Newly Diagnosed

Newly Diagnosed

Being newly diagnosed with diabetes can be confusing and overwhelming with all the new things you have to learn and understand. This page provides a synopsis of the most important information and answers to commonly asked questions. What is Diabetes? Find out about diabetes: the terminology, symptoms, diagnosis and goals of treatment. Learn how the body keeps the blood sugar in balance. Types of Diabetes There are many type of diabetes. Learn more about your type of diabetes or look at the classification table to see a comprehensive list. Insulin given by injection is the central treatment for type 1 diabetes. There are fast acting and long acting insulin formulations. It is important to understand when to use these different formulations and the concepts behind choosing the right insulin dose. There is one other injected medication for type 1 diabetes, Symlin, that may be given in addition to insulin. The treatment for type 2 diabetes may be a simple as lifestyle changes (diet, exercise and weight management) with one or two pills to many different pills and/or insulin or other injected medications. Your medical team will help you decide the best choices for you. Find out if the treatment is working Blood sugar monitoring lets you know if the treatment plan is working and you are achieving the goals of therapy. And keeping a logbook helps everyone review and assess the results. Eating a healthy and balanced diet is another important part of living with diabetes. The first think you need to understand is which foods have sugar and starch (carbohydrates). When the blood sugar is uncontrolled When your blood sugar is too high or too low, you need to understand the symptoms and what to do. Some situations require urgent medical attention. When your blood sugar is not contr Continue reading >>

New To Type 1 Diabetes? Information For Parents

New To Type 1 Diabetes? Information For Parents

If you’re like most parents who have just been told your child or teen has type 1 diabetes, it is a complete shock. Only about 10 percent of the time do we find a family history of type 1 diabetes. There is more to learn about what causes, prevents and cures type 1 diabetes. In the meantime, we must all work together to help your child live a long and healthy life. And yes, that is a realistic goal. Research studies show that people with type 1 diabetes who aim to keep their blood glucose levels as close to normal as possible can significantly lower the chances of life-threatening complications related to diabetes. What Goes Wrong The diagnosis of type 1 diabetes was made because your child’s level of glucose (sugar) in the blood was above normal. This indicates that the metabolic system of checks and balances in the body is not working. Insulin is not being produced. Insulin is essential to escort the glucose from the foods we eat into cells of the body where it is critically needed to function properly. As a result, glucose builds up in the bloodstream. Your child may still be producing some insulin at this point, but in type 1 diabetes the pancreas loses all ability to produce insulin.The islet cells in the pancreas that produce insulin are gradually all destroyed, a process that we cannot at this point stop. Injections of insulin or an insulin pump are then needed to survive. Click here for more information on type 1 diabetes research at Joslin. Why Not an Insulin Pill? Insulin can’t be given orally because it is a protein and would be digested instead of getting to the bloodstream where it is needed. Just about all of the commercially available insulins now are genetically engineered as human insulin. Insulin comes in a variety of preparations that differ acc Continue reading >>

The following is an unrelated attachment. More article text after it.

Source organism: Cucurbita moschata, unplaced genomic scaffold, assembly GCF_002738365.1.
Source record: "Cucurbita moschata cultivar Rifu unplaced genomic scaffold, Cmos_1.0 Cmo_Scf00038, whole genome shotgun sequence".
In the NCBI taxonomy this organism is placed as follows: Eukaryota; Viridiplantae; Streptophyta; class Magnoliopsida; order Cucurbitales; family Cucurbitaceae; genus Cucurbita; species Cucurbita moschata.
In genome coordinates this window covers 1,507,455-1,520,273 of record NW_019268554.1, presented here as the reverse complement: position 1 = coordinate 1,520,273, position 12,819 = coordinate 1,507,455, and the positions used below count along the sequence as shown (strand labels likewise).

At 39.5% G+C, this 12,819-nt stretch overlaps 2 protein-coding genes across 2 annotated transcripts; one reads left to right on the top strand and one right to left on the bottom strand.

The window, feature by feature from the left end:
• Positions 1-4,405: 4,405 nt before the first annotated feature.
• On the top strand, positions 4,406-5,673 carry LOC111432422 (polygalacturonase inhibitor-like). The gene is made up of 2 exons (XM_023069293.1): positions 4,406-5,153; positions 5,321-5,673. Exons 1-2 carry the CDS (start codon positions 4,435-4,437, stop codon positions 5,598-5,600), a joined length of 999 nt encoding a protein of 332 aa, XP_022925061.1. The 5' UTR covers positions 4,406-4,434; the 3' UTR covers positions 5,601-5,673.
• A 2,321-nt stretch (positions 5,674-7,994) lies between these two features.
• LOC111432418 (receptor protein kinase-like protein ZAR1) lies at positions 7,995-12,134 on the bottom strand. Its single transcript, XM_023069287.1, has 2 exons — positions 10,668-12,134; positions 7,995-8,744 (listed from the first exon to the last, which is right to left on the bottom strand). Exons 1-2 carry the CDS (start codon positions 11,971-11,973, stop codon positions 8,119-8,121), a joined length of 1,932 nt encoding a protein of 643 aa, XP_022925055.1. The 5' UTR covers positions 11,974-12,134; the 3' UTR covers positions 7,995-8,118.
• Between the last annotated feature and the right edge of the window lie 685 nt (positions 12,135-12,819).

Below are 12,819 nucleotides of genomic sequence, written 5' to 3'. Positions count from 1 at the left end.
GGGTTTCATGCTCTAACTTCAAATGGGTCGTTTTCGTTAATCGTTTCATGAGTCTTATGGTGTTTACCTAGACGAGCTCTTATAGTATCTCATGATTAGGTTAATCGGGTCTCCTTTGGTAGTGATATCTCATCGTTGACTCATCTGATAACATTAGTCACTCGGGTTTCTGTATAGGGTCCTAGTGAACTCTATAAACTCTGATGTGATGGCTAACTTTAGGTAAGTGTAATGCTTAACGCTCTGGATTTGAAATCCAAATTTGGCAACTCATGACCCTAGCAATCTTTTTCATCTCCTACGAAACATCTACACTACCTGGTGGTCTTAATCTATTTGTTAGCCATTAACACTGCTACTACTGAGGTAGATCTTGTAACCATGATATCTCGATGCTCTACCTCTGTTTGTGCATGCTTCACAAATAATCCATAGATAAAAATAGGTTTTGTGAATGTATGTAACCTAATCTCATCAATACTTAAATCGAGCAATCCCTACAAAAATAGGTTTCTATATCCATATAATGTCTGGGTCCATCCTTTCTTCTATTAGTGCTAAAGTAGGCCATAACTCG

The Patient With Newly Diagnosed Diabetes

The Patient With Newly Diagnosed Diabetes

Professional Reference articles are written by UK doctors and are based on research evidence, UK and European Guidelines. They are designed for health professionals to use. You may find the Diabetes (Diabetes Mellitus) article more useful, or one of our other health articles. The initial management of someone who has just been diagnosed as having diabetes mellitus can have a big effect on the course of the illness. It is essential to establish a clear understanding of the disease, the benefits of all aspects of management and to allay unnecessary fears and myths quickly. See also the separate Management of Type 1 Diabetes and Management of Type 2 Diabetes articles. Assessment Indications for hospital referral at initial presentation include: Children and young people presenting with suspected diabetes should always be referred urgently, on the same day, for admission to hospital for initiation of insulin therapy. Adults who are clearly unwell, or who have ketones in their urine, or who have a blood glucose level greater than 25.0 mmol/L, should also be referred urgently for admission to hospital on the same day. Those who present with diabetic ketoacidosis or hyperosmolar hyperglycaemic state will require immediate treatment in hospital. Young adults (aged under 30 years) should also be referred to a specialist diabetes team. Clinical examination and investigations Measure height and weight, and calculate body mass index (BMI). Urinalysis: ketones and proteinuria. Arrange midstream specimen of urine (MSU) if protein is present. Identify any long-term complications of diabetes already present: Cardiovascular assessment, including smoking status, blood pressure, lipids and ECG. Examine feet for diabetic complications, including cardiovascular disease, diabetic neuropathy Continue reading >>